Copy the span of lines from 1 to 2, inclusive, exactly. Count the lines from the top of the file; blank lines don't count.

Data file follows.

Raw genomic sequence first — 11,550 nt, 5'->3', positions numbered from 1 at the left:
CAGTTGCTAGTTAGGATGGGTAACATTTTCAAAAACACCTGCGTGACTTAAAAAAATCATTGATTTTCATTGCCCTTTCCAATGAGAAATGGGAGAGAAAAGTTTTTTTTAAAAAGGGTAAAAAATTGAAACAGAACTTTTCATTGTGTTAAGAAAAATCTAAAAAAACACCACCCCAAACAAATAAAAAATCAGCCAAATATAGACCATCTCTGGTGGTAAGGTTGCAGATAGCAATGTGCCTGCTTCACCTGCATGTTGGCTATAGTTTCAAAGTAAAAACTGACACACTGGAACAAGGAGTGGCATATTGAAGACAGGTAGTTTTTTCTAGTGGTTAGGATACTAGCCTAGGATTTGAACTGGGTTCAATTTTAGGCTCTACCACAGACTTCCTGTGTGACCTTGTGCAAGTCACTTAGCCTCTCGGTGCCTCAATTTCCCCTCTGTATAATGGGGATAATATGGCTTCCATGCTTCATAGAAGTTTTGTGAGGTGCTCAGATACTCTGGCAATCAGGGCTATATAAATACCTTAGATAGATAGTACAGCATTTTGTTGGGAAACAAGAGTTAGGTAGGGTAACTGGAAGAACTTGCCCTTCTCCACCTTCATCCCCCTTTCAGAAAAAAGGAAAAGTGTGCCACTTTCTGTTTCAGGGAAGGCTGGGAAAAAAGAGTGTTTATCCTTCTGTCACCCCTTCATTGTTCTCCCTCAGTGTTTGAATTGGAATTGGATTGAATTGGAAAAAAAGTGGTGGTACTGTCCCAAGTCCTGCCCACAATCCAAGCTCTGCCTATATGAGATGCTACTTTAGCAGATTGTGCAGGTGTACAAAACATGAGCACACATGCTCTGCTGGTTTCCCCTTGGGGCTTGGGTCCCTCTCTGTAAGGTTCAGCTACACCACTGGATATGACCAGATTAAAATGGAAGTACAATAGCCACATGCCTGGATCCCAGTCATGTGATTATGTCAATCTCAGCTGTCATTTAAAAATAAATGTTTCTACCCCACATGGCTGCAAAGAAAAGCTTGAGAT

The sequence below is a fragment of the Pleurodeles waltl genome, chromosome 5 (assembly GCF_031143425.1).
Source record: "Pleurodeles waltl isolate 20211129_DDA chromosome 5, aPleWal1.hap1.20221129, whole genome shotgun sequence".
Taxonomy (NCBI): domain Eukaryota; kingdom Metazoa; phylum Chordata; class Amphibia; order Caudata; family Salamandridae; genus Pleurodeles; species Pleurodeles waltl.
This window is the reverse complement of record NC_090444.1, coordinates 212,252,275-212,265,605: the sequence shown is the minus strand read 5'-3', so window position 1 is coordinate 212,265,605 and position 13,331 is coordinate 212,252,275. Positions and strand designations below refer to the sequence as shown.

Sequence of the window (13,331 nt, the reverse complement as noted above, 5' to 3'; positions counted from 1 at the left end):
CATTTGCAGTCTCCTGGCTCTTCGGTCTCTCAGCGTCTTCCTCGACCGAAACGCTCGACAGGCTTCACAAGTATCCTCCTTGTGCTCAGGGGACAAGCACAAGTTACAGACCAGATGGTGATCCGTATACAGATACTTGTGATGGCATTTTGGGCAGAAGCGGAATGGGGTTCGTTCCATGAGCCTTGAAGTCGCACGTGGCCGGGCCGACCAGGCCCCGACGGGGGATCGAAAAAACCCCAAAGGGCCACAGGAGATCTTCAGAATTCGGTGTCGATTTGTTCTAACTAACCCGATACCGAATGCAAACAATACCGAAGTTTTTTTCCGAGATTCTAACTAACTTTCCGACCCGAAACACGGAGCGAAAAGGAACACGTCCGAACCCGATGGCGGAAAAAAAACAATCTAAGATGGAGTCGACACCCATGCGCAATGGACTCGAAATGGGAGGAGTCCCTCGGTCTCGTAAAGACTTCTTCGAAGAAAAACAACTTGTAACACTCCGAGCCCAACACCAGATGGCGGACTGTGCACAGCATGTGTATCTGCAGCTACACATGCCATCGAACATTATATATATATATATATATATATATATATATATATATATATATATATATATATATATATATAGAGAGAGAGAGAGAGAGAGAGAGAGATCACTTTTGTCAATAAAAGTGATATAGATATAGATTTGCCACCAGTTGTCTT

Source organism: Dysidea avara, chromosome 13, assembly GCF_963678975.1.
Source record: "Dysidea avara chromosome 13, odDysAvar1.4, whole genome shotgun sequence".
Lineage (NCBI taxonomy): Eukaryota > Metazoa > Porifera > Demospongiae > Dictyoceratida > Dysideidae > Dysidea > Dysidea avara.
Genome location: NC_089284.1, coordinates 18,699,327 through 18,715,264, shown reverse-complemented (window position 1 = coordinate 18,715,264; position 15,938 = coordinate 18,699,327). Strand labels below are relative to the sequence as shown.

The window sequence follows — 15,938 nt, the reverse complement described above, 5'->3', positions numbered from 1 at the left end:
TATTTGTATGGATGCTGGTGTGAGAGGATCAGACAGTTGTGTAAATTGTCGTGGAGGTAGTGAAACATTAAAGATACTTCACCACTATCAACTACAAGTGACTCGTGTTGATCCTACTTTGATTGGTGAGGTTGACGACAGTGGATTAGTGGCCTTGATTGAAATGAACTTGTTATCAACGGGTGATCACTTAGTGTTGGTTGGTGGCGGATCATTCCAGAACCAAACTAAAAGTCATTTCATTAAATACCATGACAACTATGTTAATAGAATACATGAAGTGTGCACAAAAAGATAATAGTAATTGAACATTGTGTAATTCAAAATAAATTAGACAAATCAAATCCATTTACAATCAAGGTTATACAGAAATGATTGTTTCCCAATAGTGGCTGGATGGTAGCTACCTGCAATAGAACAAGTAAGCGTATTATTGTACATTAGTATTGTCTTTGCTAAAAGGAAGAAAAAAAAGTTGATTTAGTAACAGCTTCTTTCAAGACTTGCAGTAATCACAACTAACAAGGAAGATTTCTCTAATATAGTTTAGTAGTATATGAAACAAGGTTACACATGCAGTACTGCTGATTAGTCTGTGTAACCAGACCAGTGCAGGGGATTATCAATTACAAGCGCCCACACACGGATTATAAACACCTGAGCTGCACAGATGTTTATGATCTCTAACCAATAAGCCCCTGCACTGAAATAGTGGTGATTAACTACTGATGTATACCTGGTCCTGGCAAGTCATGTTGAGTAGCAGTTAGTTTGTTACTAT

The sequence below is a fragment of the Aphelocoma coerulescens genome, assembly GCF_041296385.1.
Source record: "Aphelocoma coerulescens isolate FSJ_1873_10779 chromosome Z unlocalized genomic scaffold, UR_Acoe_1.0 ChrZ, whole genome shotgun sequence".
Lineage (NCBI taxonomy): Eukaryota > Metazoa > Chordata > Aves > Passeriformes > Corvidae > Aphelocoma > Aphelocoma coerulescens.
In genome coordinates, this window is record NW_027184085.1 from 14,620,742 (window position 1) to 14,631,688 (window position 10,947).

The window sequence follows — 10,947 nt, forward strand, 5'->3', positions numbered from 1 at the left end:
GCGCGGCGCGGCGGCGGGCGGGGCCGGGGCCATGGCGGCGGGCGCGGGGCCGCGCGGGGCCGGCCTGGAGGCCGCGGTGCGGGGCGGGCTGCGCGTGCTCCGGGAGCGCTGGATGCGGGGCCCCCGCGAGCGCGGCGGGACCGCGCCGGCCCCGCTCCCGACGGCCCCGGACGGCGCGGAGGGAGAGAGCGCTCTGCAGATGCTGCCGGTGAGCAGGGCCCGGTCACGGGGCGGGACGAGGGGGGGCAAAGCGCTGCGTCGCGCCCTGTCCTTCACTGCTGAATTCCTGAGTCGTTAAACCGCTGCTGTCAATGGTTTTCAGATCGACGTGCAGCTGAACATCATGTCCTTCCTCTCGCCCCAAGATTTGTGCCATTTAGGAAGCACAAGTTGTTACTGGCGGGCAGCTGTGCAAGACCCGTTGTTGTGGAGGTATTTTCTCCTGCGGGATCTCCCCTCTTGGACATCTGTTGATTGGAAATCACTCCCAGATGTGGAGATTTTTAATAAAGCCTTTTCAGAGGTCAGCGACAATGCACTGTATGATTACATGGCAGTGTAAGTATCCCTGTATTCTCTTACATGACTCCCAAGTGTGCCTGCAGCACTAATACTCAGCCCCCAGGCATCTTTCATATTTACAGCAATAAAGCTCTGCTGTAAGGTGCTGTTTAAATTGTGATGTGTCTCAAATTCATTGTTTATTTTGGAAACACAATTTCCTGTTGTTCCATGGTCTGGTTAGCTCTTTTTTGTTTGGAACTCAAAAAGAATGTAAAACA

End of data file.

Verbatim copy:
Raw genomic sequence first — 11,550 nt, 5'->3', positions numbered from 1 at the left:
CAGTTGCTAGTTAGGATGGGTAACATTTTCAAAAACACCTGCGTGACTTAAAAAAATCATTGATTTTCATTGCCCTTTCCAATGAGAAATGGGAGAGAAAAGTTTTTTTTAAAAAGGGTAAAAAATTGAAACAGAACTTTTCATTGTGTTAAGAAAAATCTAAAAAAACACCACCCCAAACAAATAAAAAATCAGCCAAATATAGACCATCTCTGGTGGTAAGGTTGCAGATAGCAATGTGCCTGCTTCACCTGCATGTTGGCTATAGTTTCAAAGTAAAAACTGACACACTGGAACAAGGAGTGGCATATTGAAGACAGGTAGTTTTTTCTAGTGGTTAGGATACTAGCCTAGGATTTGAACTGGGTTCAATTTTAGGCTCTACCACAGACTTCCTGTGTGACCTTGTGCAAGTCACTTAGCCTCTCGGTGCCTCAATTTCCCCTCTGTATAATGGGGATAATATGGCTTCCATGCTTCATAGAAGTTTTGTGAGGTGCTCAGATACTCTGGCAATCAGGGCTATATAAATACCTTAGATAGATAGTACAGCATTTTGTTGGGAAACAAGAGTTAGGTAGGGTAACTGGAAGAACTTGCCCTTCTCCACCTTCATCCCCCTTTCAGAAAAAAGGAAAAGTGTGCCACTTTCTGTTTCAGGGAAGGCTGGGAAAAAAGAGTGTTTATCCTTCTGTCACCCCTTCATTGTTCTCCCTCAGTGTTTGAATTGGAATTGGATTGAATTGGAAAAAAAGTGGTGGTACTGTCCCAAGTCCTGCCCACAATCCAAGCTCTGCCTATATGAGATGCTACTTTAGCAGATTGTGCAGGTGTACAAAACATGAGCACACATGCTCTGCTGGTTTCCCCTTGGGGCTTGGGTCCCTCTCTGTAAGGTTCAGCTACACCACTGGATATGACCAGATTAAAATGGAAGTACAATAGCCACATGCCTGGATCCCAGTCATGTGATTATGTCAATCTCAGCTGTCATTTAAAAATAAATGTTTCTACCCCACATGGCTGCAAAGAAAAGCTTGAGAT